First published on MSDN on Nov 13, 2013
In the System event log you may find an event similar to the following:
Event ID: 1001
Description: The computer has rebooted from a bugcheck. The bugcheck was: 0x0000009e (0x0000000000000000, 0x0000000000000000, 0x0000000000000000, 0x0000000000000000). A dump was saved in: C:\Windows\MEMORY.DMP.
Let's start out discussing what a STOP 0x9e is. Failover Clustering actively conducts health monitoring of many components and at different layers of a server, one of the attributes of a highly available system is to have the health detection mechanisms in place to detect when something goes wrong and to react. Under some conditions when an extreme failure occurs, the cluster service may intentionally bugcheck the server in an attempt to recover. The bugcheck will be a USER_MODE_HEALTH_MONITOR (9e) and invoked by the Failover Cluster kernel mode driver NetFT.sys.
The first and most important thing to understand is that this is normal cluster health detection and recovery, it is intended recovery behavior. It is not a “bug” in clustering, nor is it a bug in NetFT.sys... it is a feature, not a flaw. I say this, because the most common first troubleshooting step I see is that customers apply the latest hotfix for NetFT.sys… and that won’t help.
By far the most common reason for a 0x9e is that Failover Clustering is conducting health monitoring between the NetFT kernel mode driver to the user mode service. If NetFT stop receiving heartbeats, then user mode is considered to be non-responsive and clustering will bugcheck the box in an effort to force a recovery.
So the next question is what caused user mode to become unresponsive? In general, you can troubleshoot this like any other user mode hang… you can setup perfmon and look for memory leaks, etc… the most valuable diagnostic tool will be that when clustering bugchecks the box, you can capture a dump and analyze it to reach root cause. This will involve a call to Microsoft support to help debug the dump.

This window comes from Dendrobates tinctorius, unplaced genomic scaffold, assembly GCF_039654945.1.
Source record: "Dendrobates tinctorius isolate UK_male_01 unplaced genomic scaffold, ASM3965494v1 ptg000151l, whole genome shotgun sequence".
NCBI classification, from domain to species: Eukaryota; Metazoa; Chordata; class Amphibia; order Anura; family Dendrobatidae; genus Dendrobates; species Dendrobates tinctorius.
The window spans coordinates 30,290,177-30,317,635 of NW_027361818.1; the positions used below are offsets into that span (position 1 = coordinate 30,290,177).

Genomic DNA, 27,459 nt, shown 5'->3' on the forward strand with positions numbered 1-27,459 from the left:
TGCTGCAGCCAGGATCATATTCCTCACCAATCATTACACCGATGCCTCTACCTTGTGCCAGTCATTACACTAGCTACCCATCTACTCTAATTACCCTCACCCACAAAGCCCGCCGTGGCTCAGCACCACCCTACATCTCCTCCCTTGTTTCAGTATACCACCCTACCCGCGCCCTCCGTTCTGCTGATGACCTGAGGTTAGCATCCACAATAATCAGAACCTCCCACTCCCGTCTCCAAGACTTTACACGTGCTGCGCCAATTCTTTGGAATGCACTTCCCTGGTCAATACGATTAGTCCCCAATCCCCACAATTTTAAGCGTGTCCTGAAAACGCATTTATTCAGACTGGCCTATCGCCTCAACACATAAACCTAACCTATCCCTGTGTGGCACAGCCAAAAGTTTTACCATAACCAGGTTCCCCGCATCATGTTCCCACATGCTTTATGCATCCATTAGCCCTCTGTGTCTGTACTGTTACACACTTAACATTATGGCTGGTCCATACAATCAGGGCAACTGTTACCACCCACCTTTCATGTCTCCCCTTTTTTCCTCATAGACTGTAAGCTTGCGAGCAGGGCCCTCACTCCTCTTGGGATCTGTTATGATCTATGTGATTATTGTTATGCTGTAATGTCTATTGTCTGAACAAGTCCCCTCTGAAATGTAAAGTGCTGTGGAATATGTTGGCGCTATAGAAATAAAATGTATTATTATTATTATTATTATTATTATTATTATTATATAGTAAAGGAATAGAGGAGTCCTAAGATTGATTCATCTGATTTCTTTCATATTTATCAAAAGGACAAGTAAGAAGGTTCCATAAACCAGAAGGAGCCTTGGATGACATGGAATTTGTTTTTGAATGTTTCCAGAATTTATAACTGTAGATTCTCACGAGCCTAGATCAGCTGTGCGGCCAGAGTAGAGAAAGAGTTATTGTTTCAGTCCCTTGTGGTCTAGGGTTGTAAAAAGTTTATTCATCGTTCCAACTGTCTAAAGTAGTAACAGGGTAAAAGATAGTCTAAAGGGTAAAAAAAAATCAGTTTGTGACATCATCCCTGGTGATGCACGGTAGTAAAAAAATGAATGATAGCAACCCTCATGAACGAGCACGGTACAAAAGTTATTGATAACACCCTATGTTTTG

One of the questions we receive is, what type of memory dump should we be set for (small, kernel, active, or complete)? This is a good question and not everyone takes this into consideration. As the blog has discussed, we are blue screening due to user mode processes. User mode processes are not contained within a small or kernel memory dump, but are contained within an active and complete dump. There are very few, but still a few, that can be diagnosed from a kernel dump. In order to properly follow the path to the user mode hang causing this blue screen, starting in user mode Resource Host System (RHS) is needed, necessitating an active or complete dump to be taken.
There are a couple different conditions which can invoke a bugcheck 0x9e. In this blog I will discuss the different parameters logged in the Event ID 1001 and what they mean.
The bugcheck code will have the following format with the following parameters.
Stop 0x0000009E ( Parameter1 , Parameter2 , Parameter3 , Parameter4 )
Process that failed to satisfy a health check within the configured timeout